In Under a Graveyard Sky, Faith and Sophia spend some time on Manhattan helping out their uncle Tom Smith. This book is the full story of how Tom and his security team at a major Wall Street bank handled the zombie apocalypse, from the first reports to the total collapse of civilisation.
Far from just filling out the story of a side character, Mr. Ringo and Mr. Massa tell a compelling story, firmly establishing Tom Smith as a major protagonist in his own right. While he naturally shares character traits with his brother Steve, he is not a carbon copy.
The story takes place against the backdrop of Wall Street, and the authors have really captured the feeling of the environment. Investment bankers tend to be smart, driven, and analytical. The response to a zombie apocalypse is rational, but also mired in internal politics. Inevitably, the situation devolves, meaning more action and less analysis, but that is not a bad thing. The action scenes are excellent and some of the ZAMMIEs (Zombie Apocalypse Moments) are hilarious.
Siobhan Dunmoore is now in command of Iolanthe, a massive Q-Ship charged with anti-piracy patrol. While returning for resupply, they find the Naval base on the planet Toboso, and the colonial administration facilities, destroyed by orbital bombardment. Many critical supplies have also been pilfered by the raiders. The crew of the Iolanthe sets off on a complex chase to bring the perpetrators to justice.
Mr. Thomson continues to keep the series fresh by, once again, telling a very different story. While lacking in the high stakes of Like Stars in Heaven, there is still plenty of action and banter to keep fans of the series happy. The introduction of many new characters, including the colourful Army contingent, also injects fresh energy. The plot does get rather convoluted at times, requiring overlong and somewhat forced dialogue infodumps.
I must gripe again that, just as in the previous instalment, there is an out of context jibe at leftist thinking for no plot-related reason.
Commander Siobhan Dunmoore has recently had a battleship shot out from under her. Her daring successes in previous engagements have not endeared her to the establishment, which sees her as hotheaded and impulsive. Her mentor assigns her to Stingray, an obsolete frigate rumoured to be jinxed. Her predecessor was dismissed under mysterious circumstances, and the crew is none too welcoming. Dunmoore must both resolve the situation with a hostile and cowed crew, and also engage the enemy while on patrol.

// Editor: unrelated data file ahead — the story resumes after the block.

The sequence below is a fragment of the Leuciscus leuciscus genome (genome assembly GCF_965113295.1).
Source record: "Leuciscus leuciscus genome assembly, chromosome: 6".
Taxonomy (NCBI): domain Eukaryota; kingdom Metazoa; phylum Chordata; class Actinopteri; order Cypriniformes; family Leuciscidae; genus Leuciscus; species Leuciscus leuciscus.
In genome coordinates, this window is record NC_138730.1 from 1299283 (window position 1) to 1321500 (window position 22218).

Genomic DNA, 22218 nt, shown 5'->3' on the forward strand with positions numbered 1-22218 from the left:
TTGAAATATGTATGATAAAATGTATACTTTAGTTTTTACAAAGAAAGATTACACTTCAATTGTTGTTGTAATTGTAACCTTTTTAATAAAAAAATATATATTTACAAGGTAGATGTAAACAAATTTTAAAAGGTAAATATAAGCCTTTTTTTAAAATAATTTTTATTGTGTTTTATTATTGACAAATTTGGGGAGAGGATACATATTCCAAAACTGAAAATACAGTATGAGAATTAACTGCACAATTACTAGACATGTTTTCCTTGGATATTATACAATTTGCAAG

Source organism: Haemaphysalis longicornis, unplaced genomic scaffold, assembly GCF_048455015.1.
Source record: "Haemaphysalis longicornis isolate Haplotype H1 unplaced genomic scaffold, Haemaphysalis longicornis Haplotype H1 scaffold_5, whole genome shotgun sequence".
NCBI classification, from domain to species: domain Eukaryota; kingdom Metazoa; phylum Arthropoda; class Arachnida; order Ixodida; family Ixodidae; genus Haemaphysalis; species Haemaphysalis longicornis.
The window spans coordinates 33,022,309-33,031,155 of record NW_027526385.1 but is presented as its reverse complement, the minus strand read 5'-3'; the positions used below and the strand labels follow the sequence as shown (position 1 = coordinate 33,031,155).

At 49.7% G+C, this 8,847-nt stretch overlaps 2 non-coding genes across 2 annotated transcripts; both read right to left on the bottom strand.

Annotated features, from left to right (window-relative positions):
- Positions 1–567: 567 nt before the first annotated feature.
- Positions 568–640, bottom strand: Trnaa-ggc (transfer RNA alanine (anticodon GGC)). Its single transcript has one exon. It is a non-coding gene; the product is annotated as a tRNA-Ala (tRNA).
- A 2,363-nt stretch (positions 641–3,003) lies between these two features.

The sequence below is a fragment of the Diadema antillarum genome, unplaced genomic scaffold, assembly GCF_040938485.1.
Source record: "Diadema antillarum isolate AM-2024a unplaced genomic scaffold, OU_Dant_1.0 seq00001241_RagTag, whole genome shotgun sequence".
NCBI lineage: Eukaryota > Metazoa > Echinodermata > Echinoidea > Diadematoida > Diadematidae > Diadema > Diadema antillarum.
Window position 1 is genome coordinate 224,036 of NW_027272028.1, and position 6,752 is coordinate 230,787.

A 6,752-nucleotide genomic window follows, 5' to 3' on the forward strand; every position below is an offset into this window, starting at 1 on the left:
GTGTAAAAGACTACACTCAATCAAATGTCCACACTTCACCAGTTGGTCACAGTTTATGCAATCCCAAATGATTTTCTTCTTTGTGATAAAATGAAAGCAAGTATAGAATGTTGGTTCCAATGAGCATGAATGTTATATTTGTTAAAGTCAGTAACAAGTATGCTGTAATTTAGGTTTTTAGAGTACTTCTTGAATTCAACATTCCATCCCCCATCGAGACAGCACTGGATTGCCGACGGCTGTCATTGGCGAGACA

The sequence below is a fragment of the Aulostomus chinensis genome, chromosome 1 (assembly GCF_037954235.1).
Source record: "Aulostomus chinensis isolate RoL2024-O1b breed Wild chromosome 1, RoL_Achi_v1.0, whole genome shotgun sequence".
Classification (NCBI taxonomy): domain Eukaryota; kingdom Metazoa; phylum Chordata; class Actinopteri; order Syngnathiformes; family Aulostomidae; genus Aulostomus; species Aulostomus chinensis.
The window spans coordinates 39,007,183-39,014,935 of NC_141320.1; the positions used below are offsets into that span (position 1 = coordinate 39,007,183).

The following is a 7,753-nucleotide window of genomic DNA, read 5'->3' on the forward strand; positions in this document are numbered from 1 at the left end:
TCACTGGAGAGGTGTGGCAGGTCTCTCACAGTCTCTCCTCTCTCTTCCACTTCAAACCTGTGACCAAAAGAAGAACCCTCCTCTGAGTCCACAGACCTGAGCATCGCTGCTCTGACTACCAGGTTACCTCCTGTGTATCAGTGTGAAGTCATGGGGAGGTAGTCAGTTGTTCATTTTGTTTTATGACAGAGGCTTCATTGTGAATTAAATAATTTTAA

While the enemies are humanoid aliens and the action is set in space, the setting shows clear signs of inspiration from the naval conflicts of Britain in the 18th and 19th centuries, particularly during the Napoleonic Wars, and perhaps also from fictional heroes like Horatio Hornblower and Honor Harrington (the latter books themselves inspired by the former). While there is clearly a wider universe, the action is tightly focused on Commander Dunmoore, giving the feel of a submarine story. The allusion to the submariner tradition of a indicating a clean sweep with a broom makes this connection clear. The players are isolated while on patrol, and must resolve the internal conflicts on the ship while fighting their external enemies. These external enemies are not only the alien Shrehari, but the powers within the navy and society that would have them fail, and the figurative ghost of their former sociopathic captain.
While the setting and story are perhaps somewhat unoriginal compared to what has come before, Mr. Thomson is skilled at dialogue and interpersonal relationships, making this an engaging novel with excellent pacing.
On the Discworld, which is a disc-shaped world sat on four gargantuan elephants, which in turn stand on the back of a titanic turtle sculling through the cosmos, the failed magician Rincewind and the tourist Twoflower meet. Shenanigans ensue, some involving sapient luggage.
Mr. Pratchett’s first Discworld novel starts somewhat slowly, but builds a decent head of steam by the end. The plot is not much more than a series of humorous events connected by the desire to make stuff happen to the hapless Rincewind and the clueless Twoflower, and in some strange way it works.
Chris Bach is a private detective with a sidekick named Sherlock. Sherlock is a genetically enhanced bloodhound with significant intelligence. They live in one of the vast habitats under the Lunar surface. Due to Post Dramatic Stress Disorder, Bach has retreated into a pseudo-fantasy world based on noir films and novels. He wears a fedora, and lives in “Noirtown“, a neighbourhood designed around the aesthetic of the works of Raymond Chandler and Dashiell Hammett. One day, as befitting the stereotype, a mysterious “dame” walks into his office. She needs someone found.